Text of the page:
Above: Not the real Paquete, just a regular old 1 terabyte hard drive.
Part of our ongoing series about the internet in Cuba, this week we look at one of the most interesting and elusive parts of Cuban internet: El Paquete.
Almost everybody in Cuba knows about it. Some say it’s one of the greatest inventions to ever hit the island. It’s El Paquete Semanal, or The Weekly Package. It’s the App Store, Netflix, and Spotify all rolled into one, delivered right to your door. It is a compilation of everything—well, almost everything. Games, software, apps, music, movies, pictures, news, TV shows, sports, e-shop websites, and videos. You name it, and the Paquete has it. And if it doesn’t have it, you can ask your regular Paquete dealer to include it, and it will probably be there next week.
But let’s back up. The Paquete is, at its most simply, a one-terabyte hard drive, that you can have delivered to your house for 1 CUC each week. You check out what’s on it and copy what you want. It has all sorts of international content, mostly pirated, as well as content created in Cuba, like local music.
Of course, the Paquete isn’t really just a hard drive. It’s a whole network of producers, distributors, and dealers that make sure it shows up every week with new content. Though most people think there’s a central source of the content for the Paquete, there’s a variety of different dealers and middlemen that add and remove content based on the preferences of their customers.
With its terabyte of information, the Paquete is one of the most popular product in the country. Some recent surveys estimate that about 63% of Habaneros use the Paquete. It’s incredibly popular among young people in the country.
For young Cubans, the Paquete is a great alternative to wifi hotpots and other forms of internet access. Not only is it cheaper than a wifi hotspots it’s much faster. One CUC will let you download as much as you like from the Paquete, while it costs two CUCs an hour at a wifi hotspot. And a movie could take hours to download on a typical Cuban connection.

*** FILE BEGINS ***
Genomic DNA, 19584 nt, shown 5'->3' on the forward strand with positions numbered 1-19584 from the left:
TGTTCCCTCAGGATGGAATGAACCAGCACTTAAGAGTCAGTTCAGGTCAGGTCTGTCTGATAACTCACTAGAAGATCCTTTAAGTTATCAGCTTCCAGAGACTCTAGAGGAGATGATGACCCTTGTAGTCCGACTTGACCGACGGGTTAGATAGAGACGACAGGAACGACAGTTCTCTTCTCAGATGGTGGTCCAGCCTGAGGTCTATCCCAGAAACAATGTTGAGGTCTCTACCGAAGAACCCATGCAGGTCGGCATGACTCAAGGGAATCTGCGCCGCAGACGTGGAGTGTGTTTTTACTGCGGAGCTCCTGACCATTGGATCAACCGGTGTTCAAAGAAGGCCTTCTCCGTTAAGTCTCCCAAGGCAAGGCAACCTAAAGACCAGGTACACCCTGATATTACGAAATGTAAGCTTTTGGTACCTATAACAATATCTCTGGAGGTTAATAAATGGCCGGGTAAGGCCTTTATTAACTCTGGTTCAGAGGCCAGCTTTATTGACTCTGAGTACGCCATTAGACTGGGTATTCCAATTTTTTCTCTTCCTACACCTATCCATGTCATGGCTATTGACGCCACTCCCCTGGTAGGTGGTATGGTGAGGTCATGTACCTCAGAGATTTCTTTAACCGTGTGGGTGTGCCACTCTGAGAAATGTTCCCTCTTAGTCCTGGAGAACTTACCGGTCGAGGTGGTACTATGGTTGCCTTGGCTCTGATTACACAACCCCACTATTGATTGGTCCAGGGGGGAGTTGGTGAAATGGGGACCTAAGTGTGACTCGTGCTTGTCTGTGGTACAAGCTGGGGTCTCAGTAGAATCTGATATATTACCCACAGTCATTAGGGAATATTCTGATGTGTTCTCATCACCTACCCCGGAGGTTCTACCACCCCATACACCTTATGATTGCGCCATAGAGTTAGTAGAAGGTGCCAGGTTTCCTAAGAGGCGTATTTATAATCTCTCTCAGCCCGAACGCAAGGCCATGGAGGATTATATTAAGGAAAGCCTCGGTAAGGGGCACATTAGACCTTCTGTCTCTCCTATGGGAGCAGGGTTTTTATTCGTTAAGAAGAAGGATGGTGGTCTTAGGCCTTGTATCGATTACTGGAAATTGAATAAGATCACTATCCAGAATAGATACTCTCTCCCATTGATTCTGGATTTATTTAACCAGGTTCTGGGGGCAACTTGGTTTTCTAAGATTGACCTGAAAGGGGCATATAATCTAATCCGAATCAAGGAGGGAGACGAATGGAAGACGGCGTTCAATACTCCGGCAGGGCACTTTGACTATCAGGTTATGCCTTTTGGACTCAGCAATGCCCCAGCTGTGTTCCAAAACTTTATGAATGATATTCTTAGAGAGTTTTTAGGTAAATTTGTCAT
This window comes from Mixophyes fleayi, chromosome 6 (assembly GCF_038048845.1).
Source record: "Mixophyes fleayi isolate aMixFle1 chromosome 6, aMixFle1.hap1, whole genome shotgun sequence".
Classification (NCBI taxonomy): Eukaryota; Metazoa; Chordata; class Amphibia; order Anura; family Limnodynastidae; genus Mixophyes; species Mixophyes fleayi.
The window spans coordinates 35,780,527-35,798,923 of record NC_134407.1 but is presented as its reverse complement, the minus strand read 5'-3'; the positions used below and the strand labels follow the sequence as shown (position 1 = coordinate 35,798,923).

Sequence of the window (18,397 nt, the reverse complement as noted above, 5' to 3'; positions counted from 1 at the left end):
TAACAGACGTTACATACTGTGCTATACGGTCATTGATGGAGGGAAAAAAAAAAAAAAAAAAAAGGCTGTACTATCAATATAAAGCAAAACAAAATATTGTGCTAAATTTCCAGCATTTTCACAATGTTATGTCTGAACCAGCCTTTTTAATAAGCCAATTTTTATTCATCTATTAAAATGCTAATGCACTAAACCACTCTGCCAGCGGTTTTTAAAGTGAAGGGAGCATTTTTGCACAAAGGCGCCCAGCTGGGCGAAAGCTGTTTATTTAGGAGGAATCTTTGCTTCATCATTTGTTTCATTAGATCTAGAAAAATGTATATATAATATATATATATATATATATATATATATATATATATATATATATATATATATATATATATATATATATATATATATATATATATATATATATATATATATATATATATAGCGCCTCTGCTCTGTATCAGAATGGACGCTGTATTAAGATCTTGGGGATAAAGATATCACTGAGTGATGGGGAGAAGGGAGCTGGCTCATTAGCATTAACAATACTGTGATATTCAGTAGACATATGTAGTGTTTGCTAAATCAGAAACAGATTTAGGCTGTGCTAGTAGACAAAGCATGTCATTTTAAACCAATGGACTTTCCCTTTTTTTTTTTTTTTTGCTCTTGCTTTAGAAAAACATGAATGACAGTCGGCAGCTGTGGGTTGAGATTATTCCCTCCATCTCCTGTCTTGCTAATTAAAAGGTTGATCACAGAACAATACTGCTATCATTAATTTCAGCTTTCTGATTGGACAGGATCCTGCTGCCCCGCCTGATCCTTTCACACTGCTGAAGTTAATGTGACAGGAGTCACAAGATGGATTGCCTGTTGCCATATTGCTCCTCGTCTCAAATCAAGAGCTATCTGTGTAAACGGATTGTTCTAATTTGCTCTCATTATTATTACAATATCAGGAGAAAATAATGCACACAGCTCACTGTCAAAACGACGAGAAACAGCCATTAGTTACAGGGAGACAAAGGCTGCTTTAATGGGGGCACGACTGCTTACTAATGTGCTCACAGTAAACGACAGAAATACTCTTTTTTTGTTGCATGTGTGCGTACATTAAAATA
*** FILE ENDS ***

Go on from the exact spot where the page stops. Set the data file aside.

But the Paquete isn’t only used by young Cubans. There’s a wide variety of content, appealing to all sectors of Cuban society. Though it’s a relatively novel product, it has won over nearly all Cubans, many of whom are involved with it directly or indirectly. Thousands of Cubans touch the Paquete by copying, distribution, promoting, or in the consumption itself.
It has also become a very important way for private business to promote their products and services. This obviously includes places like restaurants, bars, and clubs—but it can also include software developers, filmmakers, and repair shops. Many app developers and musicians even pay to have their products included in the Paquete, meaning their users and listeners can access them free of charge.
Due to its immense popularity, the Paquete has become one of the primary domestic entertainment sources on the island, even competing with the official television channels. Although not explicitly permitted by law, the Paquete is tolerated and openly distributed, with some of the creators and operators even giving interviews. Though the users of the Paquete may still not know exactly how the system operates, they wait every week for it to show up at their door.